Webb Telescope Captures Stunning Spiral Galaxy Snapshot

Now that the calendar reads February, the team behind the Webb Space Telescope released the observatory's picture of the month. Wednesday, NASA shared the image in question, a stunning snapshot of a massive spiral galaxy in a chunk of the universe literally billions of miles away. Though dozens—maybe even hundreds—of galaxies are seen in the picture, a beautiful glimpse of LEDA 2046648 can be seen.

Similar to our own Milky Way, the spiral galaxy is located just over a billion light-years away from Earth and resides in the constellation Hercules. "Taken during instrument calibration, this image helped test Webb's ability to dig up galactic fossils," NASA said in a release with the picture. "Ancient galaxies are so far away that as space expands, their light has stretched into infrared wavelengths — Webb's specialty."

NASA, along with the European Space Agency (ESA), hopes to use images and other similar data to explore the furthest reaches of space.

"One of Webb's principle science goals is to observe distant galaxies in the early universe to understand the details of their formation, evolution, and composition," the ESA said in a press release. "Webb's keen infrared vision helps the telescope peer back in time, as the light from these distant galaxies is redshifted towards infrared wavelengths. Comparing these systems with galaxies in the local universe will help astronomers understand how galaxies grew to form the structure we see today. Webb will also probe the chemical composition of thousands of galaxies to shed light on how heavy elements were formed and built up as galaxies evolved."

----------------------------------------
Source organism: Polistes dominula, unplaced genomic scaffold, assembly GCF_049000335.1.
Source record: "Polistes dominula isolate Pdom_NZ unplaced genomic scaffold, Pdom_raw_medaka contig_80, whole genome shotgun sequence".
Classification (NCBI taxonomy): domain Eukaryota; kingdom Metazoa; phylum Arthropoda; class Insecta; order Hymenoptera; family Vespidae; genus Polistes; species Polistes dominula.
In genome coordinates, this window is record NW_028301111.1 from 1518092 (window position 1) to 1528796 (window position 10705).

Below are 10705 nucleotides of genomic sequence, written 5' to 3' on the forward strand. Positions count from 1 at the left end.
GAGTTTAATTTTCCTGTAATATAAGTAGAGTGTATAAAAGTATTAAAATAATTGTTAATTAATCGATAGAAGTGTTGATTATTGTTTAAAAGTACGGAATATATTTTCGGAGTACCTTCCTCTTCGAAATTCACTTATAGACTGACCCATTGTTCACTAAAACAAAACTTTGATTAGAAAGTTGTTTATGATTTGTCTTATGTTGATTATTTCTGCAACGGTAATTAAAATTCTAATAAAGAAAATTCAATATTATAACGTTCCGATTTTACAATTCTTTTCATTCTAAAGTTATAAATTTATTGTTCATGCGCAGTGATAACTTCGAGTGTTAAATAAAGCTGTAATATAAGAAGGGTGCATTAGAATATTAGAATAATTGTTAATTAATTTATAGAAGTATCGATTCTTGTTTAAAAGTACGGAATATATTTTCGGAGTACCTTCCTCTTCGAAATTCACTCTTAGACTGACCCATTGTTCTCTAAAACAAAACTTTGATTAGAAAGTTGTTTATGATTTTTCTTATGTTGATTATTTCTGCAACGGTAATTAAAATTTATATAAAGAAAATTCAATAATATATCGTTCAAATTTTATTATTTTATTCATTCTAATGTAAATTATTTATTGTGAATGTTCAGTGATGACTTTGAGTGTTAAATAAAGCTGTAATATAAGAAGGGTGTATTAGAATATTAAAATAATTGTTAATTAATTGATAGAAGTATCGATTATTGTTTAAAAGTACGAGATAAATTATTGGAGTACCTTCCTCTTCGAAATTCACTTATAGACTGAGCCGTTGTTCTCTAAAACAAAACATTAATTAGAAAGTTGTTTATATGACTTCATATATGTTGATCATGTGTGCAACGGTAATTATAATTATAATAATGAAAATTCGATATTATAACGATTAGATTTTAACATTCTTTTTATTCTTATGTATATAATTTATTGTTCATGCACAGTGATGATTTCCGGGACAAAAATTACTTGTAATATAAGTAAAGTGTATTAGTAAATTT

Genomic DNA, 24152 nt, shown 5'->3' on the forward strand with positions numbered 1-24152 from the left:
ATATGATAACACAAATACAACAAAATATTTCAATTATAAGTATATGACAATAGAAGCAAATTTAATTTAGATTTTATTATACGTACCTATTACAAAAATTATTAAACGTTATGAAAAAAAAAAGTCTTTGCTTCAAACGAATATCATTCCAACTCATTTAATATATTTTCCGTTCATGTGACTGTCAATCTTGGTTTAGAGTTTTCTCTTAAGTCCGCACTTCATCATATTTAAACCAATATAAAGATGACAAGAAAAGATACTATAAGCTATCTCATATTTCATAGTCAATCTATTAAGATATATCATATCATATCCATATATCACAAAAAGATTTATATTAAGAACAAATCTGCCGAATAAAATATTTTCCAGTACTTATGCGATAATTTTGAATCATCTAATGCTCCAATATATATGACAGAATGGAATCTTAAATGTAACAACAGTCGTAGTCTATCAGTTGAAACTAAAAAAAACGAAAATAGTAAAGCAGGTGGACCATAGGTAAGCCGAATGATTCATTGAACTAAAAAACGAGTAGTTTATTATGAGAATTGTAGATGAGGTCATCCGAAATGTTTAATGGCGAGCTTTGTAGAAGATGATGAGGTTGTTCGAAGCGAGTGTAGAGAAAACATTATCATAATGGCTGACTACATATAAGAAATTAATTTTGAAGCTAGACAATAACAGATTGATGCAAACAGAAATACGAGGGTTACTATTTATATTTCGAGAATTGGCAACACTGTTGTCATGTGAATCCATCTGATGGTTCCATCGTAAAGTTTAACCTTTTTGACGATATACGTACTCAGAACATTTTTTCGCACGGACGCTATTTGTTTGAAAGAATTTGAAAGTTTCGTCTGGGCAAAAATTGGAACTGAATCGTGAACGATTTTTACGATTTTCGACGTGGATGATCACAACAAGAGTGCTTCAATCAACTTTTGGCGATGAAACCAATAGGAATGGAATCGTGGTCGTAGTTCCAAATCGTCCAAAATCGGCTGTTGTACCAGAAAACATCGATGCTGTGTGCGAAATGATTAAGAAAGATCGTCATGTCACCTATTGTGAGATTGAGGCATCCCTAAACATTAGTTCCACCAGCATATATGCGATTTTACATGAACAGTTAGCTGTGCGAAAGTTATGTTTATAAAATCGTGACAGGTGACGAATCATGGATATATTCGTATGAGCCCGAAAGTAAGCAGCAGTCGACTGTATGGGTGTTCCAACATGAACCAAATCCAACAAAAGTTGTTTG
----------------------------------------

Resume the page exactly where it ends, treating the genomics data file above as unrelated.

What is the Webb Space Telescope?

In short, the Webb observatory is the successor to the Hubble Space Telescope. Using its new technology, scientists have been able to examine parts of the known universe previously unobservable.

"If you think about that, this is farther than humanity has ever moved before," NASA administrator Bill Nelson previously said of the JWST. "And we're only beginning to understand what Webb can and will do. It's going to explore objects in the solar system and atmospheres of exoplanets orbiting other stars, giving us clues as to whether potentially their atmospheres are similar to our own."

"Our goals for Webb's first images and data are both to showcase the telescope's powerful instruments and to preview the science mission to come," astronomer Klaus Pontoppidan, Webb project scientist at STScI, added of the images. "They are sure to deliver a long-awaited 'wow' for astronomers and the public."

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